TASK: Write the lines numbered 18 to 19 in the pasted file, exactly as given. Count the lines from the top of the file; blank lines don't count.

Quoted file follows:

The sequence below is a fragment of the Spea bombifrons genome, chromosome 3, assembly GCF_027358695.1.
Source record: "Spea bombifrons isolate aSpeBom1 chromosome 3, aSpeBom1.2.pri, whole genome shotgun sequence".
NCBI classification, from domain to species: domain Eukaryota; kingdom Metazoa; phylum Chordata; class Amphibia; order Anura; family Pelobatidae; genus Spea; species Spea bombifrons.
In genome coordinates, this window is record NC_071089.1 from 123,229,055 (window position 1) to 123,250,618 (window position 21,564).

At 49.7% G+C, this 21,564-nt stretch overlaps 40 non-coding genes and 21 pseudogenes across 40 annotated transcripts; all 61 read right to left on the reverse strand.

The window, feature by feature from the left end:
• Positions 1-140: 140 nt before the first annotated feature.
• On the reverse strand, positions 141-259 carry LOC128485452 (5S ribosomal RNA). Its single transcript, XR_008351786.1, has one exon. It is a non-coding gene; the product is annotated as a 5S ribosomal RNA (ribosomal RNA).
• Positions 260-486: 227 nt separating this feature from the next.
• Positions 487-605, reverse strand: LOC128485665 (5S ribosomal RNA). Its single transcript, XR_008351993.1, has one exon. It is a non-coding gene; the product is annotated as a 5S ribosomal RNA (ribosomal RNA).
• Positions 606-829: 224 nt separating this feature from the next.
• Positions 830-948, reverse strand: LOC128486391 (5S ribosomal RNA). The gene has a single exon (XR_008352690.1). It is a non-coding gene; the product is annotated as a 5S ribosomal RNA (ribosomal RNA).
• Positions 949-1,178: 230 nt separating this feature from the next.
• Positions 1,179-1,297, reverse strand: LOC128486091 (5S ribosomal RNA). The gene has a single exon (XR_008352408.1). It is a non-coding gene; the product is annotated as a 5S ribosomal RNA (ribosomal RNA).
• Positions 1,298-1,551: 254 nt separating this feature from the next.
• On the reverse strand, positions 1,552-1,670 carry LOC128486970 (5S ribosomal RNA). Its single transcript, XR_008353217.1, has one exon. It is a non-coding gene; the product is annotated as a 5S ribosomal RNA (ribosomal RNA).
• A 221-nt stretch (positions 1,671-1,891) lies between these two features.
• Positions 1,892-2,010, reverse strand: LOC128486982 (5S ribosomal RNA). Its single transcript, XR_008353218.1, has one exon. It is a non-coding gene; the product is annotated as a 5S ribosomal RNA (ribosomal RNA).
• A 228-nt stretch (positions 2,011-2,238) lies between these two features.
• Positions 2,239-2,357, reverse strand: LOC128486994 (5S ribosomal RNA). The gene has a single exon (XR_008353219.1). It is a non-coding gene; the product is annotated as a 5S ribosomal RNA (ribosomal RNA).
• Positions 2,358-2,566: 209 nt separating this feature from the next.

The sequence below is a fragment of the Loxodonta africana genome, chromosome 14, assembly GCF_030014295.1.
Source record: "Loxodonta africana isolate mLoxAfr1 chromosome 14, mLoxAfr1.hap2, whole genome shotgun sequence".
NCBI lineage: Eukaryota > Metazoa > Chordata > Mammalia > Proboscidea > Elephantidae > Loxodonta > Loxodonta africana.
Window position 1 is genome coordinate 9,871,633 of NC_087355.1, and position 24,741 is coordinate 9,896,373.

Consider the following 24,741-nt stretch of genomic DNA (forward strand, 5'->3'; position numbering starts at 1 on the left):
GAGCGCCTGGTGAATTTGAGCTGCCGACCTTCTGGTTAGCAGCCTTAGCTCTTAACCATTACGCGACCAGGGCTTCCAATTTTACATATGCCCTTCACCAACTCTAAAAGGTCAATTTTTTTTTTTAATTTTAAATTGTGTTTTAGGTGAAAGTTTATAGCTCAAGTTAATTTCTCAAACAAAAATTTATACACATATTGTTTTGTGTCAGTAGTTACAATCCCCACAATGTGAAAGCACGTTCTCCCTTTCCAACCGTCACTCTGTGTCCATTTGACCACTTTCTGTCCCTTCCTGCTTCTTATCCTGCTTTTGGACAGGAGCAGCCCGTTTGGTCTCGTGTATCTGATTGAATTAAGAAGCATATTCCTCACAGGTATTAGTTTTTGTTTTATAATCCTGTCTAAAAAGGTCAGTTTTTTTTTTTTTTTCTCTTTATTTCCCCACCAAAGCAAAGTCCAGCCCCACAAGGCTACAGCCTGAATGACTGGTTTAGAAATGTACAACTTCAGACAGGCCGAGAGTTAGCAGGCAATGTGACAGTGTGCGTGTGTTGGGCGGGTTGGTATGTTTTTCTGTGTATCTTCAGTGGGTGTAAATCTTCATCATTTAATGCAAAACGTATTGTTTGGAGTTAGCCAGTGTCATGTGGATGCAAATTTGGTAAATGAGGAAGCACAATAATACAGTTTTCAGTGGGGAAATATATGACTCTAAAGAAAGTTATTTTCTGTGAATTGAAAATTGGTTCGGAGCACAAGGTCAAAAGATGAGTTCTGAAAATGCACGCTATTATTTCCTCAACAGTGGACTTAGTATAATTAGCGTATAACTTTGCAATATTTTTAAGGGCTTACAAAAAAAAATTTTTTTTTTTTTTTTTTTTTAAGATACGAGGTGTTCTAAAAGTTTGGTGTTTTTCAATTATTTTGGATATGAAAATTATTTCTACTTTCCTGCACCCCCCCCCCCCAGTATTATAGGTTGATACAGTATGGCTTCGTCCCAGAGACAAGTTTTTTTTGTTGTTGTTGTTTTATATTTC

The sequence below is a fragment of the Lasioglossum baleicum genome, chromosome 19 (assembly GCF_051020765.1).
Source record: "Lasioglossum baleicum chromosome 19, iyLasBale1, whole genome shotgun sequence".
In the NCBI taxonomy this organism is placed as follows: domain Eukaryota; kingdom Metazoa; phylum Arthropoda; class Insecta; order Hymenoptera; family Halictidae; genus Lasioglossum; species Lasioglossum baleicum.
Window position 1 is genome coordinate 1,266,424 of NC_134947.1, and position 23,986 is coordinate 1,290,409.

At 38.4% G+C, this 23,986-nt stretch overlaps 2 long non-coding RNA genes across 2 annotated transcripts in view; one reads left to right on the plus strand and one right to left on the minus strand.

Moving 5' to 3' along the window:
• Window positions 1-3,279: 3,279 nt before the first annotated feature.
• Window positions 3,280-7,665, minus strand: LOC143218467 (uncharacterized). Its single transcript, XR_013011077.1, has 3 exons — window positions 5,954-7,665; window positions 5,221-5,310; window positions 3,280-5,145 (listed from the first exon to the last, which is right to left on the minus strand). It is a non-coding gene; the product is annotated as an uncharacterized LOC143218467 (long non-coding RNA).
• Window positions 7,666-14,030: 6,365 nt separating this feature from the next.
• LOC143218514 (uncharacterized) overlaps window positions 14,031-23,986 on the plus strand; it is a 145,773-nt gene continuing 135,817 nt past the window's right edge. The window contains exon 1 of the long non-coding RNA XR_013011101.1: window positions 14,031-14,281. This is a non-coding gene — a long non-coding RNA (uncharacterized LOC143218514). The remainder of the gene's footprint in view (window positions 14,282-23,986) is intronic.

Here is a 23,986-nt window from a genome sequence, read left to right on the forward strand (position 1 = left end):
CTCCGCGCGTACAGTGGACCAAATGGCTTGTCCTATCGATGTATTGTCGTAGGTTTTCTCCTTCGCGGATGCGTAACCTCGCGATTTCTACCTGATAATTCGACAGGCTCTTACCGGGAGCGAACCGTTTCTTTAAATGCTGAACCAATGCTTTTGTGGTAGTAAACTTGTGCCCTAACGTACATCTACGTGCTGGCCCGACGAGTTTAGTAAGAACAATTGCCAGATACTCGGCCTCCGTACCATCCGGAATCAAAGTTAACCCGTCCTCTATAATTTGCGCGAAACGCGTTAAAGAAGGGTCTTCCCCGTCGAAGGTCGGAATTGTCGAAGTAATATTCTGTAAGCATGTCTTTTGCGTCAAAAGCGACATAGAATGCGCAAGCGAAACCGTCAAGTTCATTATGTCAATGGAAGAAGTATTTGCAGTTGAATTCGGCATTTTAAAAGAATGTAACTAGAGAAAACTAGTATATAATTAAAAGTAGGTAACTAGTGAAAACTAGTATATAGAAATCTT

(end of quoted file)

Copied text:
• Positions 1,892-2,010, reverse strand: LOC128486982 (5S ribosomal RNA). Its single transcript, XR_008353218.1, has one exon. It is a non-coding gene; the product is annotated as a 5S ribosomal RNA (ribosomal RNA).
• A 228-nt stretch (positions 2,011-2,238) lies between these two features.